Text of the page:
This sounds like a silly question, because there’s nothing we should be more serious about than safety! I think the correct descriptive word regarding safety meetings is dull, rather than serious. If the committee is bored, nothing good is going to come from that meeting. Having served as a secretary to record safety meeting minutes, I know first-hand: those meetings were regularly scheduled monthly required meetings, and usually, some of the members had an excuse for not being present, with the resulting time being spent going over a short and sweet agenda.
The best way to inject new life into these safety committee meetings is to have a good leader. Many times, management will place someone in charge of the safety committee or a “Safety Officer” that possibly is a department manager over, for example, maintenance. They do periodic inspections of the building, and know what its’ needs are. A Safety Officer should be someone that is interested in the security of the employees, foremost. Let the employees elect their leader. They will choose someone they like and respect, and someone who is fun to be around, committed to the job, and an excellent motivator. Co-leaders, one from management and one from the employees, could work together well, also.
Having a little fun is the key. Why not make a safety meeting special? If you are going to spend an hour or two really getting down to the safety issues where you work, give the members a few minutes to relax by having a quick snack, and open discussion about things that they have observed that relate to on-the-job safety. Another idea is to gather for lunch together, then get down to business and follow the agenda that has been sent to committee members prior to the meeting. Being organized is always the best plan. If your committee members feel more connected to their peers, they will become a more cohesive and effective team. Remember, because they work in different departments, this may be the only chance they have to get to know each other in a relaxed atmosphere.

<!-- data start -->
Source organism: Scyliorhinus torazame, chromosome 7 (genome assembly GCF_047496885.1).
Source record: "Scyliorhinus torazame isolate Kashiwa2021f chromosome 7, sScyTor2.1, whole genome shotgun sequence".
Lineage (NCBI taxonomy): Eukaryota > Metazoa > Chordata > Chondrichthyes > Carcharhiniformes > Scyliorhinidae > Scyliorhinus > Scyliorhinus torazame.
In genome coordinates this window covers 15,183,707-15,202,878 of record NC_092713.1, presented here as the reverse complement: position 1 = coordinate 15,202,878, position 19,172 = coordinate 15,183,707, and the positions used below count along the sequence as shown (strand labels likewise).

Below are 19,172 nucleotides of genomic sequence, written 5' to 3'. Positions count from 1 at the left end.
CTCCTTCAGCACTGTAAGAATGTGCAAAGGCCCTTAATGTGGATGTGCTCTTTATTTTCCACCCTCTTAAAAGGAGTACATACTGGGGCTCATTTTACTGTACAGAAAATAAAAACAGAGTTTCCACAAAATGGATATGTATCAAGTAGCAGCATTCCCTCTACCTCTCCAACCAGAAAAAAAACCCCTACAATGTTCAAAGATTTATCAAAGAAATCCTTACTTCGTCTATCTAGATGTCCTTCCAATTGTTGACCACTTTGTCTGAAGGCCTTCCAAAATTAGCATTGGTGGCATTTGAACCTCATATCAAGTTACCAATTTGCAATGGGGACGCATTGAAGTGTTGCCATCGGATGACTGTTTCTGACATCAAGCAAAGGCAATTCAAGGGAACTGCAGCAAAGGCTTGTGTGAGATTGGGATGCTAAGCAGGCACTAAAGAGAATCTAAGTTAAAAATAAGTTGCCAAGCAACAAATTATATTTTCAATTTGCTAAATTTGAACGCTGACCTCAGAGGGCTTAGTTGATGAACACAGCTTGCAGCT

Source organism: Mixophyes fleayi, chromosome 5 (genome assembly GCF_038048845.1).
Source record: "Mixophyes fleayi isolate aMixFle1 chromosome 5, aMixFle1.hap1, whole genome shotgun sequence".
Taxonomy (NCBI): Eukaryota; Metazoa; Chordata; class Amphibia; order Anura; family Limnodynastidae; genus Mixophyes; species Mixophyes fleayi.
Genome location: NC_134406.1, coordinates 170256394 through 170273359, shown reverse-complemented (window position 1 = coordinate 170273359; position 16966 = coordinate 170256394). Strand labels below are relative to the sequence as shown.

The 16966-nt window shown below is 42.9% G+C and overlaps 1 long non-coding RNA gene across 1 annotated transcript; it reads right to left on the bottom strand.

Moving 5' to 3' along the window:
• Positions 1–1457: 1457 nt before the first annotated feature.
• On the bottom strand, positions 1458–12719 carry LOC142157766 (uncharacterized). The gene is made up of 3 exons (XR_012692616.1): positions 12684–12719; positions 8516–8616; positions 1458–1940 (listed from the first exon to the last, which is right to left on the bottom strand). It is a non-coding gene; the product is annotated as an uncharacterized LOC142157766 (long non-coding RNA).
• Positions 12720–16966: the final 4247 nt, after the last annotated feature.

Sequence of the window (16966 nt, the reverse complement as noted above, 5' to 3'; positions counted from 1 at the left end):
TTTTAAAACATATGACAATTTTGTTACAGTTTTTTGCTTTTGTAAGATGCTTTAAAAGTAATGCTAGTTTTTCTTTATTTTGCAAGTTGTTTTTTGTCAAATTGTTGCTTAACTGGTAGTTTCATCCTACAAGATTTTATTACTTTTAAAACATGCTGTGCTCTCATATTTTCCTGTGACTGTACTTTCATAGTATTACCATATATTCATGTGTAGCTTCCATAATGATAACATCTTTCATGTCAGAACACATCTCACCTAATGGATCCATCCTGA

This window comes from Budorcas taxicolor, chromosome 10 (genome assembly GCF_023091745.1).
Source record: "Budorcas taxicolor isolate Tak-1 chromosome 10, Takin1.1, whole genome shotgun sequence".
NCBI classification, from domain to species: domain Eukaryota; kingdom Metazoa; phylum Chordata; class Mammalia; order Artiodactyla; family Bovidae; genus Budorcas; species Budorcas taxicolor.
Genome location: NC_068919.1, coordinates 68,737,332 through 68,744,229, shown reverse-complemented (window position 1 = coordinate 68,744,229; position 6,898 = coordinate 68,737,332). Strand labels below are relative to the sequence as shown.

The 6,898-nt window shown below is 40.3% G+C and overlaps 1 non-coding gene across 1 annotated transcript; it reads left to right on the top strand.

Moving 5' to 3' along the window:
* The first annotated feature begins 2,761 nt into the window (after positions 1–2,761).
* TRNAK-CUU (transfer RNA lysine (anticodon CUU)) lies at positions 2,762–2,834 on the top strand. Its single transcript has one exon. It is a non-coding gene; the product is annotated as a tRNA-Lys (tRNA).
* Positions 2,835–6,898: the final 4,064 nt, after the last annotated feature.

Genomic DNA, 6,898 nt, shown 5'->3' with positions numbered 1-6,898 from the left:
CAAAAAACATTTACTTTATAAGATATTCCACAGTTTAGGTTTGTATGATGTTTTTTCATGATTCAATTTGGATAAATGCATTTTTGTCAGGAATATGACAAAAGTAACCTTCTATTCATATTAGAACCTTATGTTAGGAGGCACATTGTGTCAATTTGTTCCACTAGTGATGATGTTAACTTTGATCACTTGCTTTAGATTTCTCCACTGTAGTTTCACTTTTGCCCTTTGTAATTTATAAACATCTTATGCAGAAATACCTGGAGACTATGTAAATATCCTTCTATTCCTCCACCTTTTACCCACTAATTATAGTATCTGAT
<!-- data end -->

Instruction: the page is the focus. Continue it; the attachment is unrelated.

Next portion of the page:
Any kind of meeting is much more interesting if it has a slightly different format. Each month, invite a couple of non-members to the meeting so they can observe. They may have valid points to raise, and see that it’s not some “secret society.” If you are a member, ask if you may attend a meeting at another workplace to see how they do things. Invite them to come to your workplace and offer an outside perspective regarding your safety meetings.
You may consider term limits for the committee, so others can do their part to promote safety at work. Don’t replace the entire committee at one time, as you need safety leaders with experience at all times. Also, if your committee is enjoying serving in this capacity, others will be encouraged to do so. Meetings that offer important safety information sharing in a relaxed situation can be more productive than boring, routine ones. An end-of-the-year celebration held for all employees to express gratitude for their safe work and cooperation could give your safety curriculum that extra pizzazz! Sharing ideas about safety should be fun as well as informative.
P.S. Keep those workplace safety posters up to keep everyone reminded of the importance of working safely!